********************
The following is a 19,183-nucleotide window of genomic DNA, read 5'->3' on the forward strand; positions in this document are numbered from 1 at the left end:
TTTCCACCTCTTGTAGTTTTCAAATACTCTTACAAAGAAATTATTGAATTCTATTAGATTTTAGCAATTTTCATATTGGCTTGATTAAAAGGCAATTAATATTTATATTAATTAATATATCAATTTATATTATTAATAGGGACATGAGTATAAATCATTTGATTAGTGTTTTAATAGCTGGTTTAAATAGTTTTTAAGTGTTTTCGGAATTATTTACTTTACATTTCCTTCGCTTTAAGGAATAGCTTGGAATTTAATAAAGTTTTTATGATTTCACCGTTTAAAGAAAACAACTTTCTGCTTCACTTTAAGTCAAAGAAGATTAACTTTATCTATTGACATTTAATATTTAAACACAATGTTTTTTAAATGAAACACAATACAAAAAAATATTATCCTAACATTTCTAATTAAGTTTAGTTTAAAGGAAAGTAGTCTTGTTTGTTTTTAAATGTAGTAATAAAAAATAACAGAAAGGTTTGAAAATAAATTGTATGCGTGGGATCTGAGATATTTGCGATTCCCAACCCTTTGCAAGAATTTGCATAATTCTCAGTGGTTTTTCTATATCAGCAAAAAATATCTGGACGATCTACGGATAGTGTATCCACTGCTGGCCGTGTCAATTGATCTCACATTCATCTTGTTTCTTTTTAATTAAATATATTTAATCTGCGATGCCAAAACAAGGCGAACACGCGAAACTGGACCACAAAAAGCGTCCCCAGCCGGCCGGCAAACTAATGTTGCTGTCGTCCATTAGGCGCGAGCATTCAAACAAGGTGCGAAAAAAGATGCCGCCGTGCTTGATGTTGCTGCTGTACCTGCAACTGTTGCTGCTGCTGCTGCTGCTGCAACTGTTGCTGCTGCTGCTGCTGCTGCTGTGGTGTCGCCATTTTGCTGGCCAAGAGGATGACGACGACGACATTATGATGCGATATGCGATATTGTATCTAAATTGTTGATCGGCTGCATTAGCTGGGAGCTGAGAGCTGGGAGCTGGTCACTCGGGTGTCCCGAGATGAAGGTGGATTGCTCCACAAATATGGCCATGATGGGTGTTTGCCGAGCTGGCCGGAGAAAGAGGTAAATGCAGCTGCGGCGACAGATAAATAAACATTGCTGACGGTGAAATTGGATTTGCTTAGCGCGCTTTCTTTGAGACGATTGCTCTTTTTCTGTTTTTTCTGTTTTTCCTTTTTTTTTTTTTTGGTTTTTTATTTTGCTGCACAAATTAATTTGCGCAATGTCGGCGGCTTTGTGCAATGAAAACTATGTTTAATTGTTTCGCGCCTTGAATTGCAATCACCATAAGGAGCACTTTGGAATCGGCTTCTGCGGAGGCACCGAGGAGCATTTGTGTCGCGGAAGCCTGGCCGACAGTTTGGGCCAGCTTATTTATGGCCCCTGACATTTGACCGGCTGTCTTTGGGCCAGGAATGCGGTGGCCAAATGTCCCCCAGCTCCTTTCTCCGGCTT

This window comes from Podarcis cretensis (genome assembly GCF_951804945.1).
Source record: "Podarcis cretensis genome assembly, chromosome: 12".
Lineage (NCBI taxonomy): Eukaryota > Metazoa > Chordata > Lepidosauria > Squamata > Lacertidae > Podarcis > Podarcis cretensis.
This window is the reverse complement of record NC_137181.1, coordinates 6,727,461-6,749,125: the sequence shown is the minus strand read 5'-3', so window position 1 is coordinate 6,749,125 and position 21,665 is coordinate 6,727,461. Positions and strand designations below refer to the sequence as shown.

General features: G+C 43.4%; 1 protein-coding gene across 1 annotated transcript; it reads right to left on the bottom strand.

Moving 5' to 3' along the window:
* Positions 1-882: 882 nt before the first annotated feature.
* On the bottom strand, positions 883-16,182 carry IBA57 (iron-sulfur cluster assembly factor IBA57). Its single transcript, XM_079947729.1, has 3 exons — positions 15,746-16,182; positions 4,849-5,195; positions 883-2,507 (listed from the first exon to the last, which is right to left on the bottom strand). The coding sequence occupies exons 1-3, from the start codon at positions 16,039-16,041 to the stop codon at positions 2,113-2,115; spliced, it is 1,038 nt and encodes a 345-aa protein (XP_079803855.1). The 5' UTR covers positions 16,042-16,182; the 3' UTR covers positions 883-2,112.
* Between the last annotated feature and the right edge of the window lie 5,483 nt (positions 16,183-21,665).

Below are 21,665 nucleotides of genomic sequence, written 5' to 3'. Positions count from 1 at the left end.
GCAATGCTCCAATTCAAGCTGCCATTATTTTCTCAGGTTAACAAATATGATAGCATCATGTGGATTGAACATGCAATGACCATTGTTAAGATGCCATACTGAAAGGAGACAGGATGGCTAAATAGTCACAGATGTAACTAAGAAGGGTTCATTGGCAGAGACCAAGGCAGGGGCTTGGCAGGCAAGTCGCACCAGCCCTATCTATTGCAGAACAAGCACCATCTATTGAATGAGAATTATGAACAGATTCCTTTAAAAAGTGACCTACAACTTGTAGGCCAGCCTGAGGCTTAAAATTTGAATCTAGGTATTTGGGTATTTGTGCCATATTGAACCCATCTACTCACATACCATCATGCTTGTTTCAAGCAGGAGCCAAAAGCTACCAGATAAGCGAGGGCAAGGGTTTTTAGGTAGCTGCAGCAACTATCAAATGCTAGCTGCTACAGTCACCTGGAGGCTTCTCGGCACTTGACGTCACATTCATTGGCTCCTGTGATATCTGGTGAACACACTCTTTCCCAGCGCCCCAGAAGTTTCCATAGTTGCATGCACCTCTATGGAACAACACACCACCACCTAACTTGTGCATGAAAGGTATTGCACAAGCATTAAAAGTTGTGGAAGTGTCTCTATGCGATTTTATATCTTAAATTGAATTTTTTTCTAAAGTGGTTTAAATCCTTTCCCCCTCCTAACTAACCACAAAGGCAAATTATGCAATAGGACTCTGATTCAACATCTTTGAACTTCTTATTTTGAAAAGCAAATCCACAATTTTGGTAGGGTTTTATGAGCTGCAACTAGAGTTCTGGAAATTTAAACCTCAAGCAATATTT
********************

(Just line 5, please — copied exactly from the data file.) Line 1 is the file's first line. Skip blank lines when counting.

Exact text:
Lineage (NCBI taxonomy): Eukaryota > Metazoa > Chordata > Lepidosauria > Squamata > Lacertidae > Podarcis > Podarcis cretensis.